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(1898 - 1998)

Suzuki remains perhaps one of the most controversial violinists of the twentieth century, not due to his playing but rather because of his notorious ‘Suzuki Method’, which attracts both passionate supporters and trenchant critics.

He studied violin in Berlin with Karl Klingler (1879–1976), a loyal pupil of Joseph Joachim who formed the Klingler Quartet with the avowed intention of continuing the traditions and practices of the Joachim Quartet. Suzuki thus became a second generation Joachim pupil; he taught Joachim’s bow-hold throughout his life and the rather stiffly-phrased Lully piece referenced here is, for 1938, played with relatively little vibrato and a puritanical style. The Franck Sonata (1928) also sounds rather unadorned and is burdened by some very poor intonation in the finale. By all accounts Suzuki’s playing was not in the first rank, being dutiful and sensible rather than sparkling. His contribution to string playing really lies in the field of pedagogy; in 1930 he became president of the Teikoku Music School and initiated a method of learning that he continued to develop at the Talent Research Institute in Matsumoto.

Suzuki’s underlying philosophy was that musicianship was not innate, but could be encouraged by circumstance; ‘Man is a son of his environment’ was one of his favourite sayings. He taught that, since neither one’s mother tongue nor music are inborn, both can be acquired by the same means. His aims were centred on the ennobling of the human spirit through art; he was interested in educating not the most gifted alone, but all whom he considered to have a potential for music-making. His method involved the learning of instruments by very young children, taught by rote and by ear, usually with parental guidance. The results were spectacular: at the first National Convention, around 1,200 child violinists were heard in unison. In 1975, the first World Convention in Hawaii had 870 participants from Japan, the USA and Australia. At the age of eighty, Suzuki took one hundred Japanese children to the USA and on 9 April 1978 gave a friendship concert at the Kennedy Center to an audience including President Carter.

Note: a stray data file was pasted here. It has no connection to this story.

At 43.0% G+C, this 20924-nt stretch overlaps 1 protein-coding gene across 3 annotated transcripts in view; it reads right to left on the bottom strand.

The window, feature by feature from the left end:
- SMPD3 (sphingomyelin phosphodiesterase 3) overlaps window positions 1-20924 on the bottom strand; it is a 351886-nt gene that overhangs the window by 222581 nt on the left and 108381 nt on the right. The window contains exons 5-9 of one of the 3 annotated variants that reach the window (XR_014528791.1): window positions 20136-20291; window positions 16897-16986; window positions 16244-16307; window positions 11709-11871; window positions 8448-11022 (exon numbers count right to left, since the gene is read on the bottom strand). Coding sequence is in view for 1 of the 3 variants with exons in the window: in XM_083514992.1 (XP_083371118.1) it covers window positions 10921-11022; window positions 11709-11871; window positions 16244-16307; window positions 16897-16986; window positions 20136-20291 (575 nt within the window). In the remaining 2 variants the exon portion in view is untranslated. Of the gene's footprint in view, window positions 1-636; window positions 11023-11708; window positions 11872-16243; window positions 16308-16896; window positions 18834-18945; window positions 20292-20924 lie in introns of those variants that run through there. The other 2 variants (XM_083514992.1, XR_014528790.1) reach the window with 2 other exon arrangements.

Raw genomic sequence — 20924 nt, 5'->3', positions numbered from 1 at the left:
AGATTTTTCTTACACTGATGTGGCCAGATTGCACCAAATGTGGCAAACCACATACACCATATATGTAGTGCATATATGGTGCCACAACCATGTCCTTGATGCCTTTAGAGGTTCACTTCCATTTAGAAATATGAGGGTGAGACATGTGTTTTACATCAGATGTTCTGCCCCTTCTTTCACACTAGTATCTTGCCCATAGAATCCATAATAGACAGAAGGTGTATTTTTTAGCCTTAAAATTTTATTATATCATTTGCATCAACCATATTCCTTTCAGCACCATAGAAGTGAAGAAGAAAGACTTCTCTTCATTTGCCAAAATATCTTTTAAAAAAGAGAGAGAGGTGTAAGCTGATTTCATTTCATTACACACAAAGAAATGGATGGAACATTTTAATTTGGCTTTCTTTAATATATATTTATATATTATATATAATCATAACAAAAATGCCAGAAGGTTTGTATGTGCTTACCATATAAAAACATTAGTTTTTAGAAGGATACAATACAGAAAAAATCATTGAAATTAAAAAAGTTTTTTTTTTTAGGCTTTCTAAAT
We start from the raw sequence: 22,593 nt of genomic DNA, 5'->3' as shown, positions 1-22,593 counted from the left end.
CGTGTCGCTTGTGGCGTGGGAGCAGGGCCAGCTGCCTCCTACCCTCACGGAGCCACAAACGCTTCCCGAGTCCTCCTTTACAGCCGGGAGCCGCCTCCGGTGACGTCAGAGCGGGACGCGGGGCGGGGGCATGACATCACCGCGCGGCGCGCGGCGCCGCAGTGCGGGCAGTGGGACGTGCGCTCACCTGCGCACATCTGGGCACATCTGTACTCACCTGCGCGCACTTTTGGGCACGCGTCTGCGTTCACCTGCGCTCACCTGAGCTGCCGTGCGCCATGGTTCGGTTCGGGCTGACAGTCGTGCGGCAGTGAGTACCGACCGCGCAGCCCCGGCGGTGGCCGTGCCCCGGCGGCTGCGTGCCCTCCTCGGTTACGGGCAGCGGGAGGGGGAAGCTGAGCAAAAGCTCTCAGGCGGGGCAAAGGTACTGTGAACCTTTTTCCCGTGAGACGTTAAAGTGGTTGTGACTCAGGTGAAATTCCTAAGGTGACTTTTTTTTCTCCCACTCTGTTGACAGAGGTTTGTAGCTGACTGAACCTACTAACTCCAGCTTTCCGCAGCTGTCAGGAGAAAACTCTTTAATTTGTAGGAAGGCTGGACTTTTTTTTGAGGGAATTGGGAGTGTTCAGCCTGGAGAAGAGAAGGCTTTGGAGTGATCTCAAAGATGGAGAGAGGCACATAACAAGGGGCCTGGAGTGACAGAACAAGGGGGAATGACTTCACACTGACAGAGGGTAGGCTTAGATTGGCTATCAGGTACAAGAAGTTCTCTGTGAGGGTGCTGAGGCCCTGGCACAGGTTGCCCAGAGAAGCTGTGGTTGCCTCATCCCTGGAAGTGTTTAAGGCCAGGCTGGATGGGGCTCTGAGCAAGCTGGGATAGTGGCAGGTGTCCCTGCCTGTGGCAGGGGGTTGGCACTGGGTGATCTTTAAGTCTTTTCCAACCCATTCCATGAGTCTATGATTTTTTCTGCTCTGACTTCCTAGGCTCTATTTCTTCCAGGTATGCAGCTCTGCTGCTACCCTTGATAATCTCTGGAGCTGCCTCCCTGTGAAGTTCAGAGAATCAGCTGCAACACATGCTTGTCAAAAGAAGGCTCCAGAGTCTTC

Suzuki had laudable humanitarian aims and there is no doubt that his system has had remarkable results. Critics have suggested, though, that those taught by his method lack individuality and musical insight and that learning by ear can have a detrimental effect upon musical literacy.

His inclusion in this book is mainly predicated on his fame and the rarity of his recordings which, whilst by no means exceptional in themselves, are a valuable testimony to a remarkable man.

© Naxos Rights International Ltd. — David Milsom (A–Z of String Players, Naxos 8.558081-84)

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Takako Nishizaki Plays Suzuki Evergreens, Vol. 1 Naxos
Chamber Music
Takako Nishizaki Plays Suzuki Evergreens, Vol. 5 Naxos
Chamber Music
Takako Nishizaki Plays Suzuki Evergreens, Vol. 6 Naxos
Chamber Music, Instrumental
Takako Nishizaki Plays Suzuki Evergreens, Vol. 7 Naxos
Chamber Music

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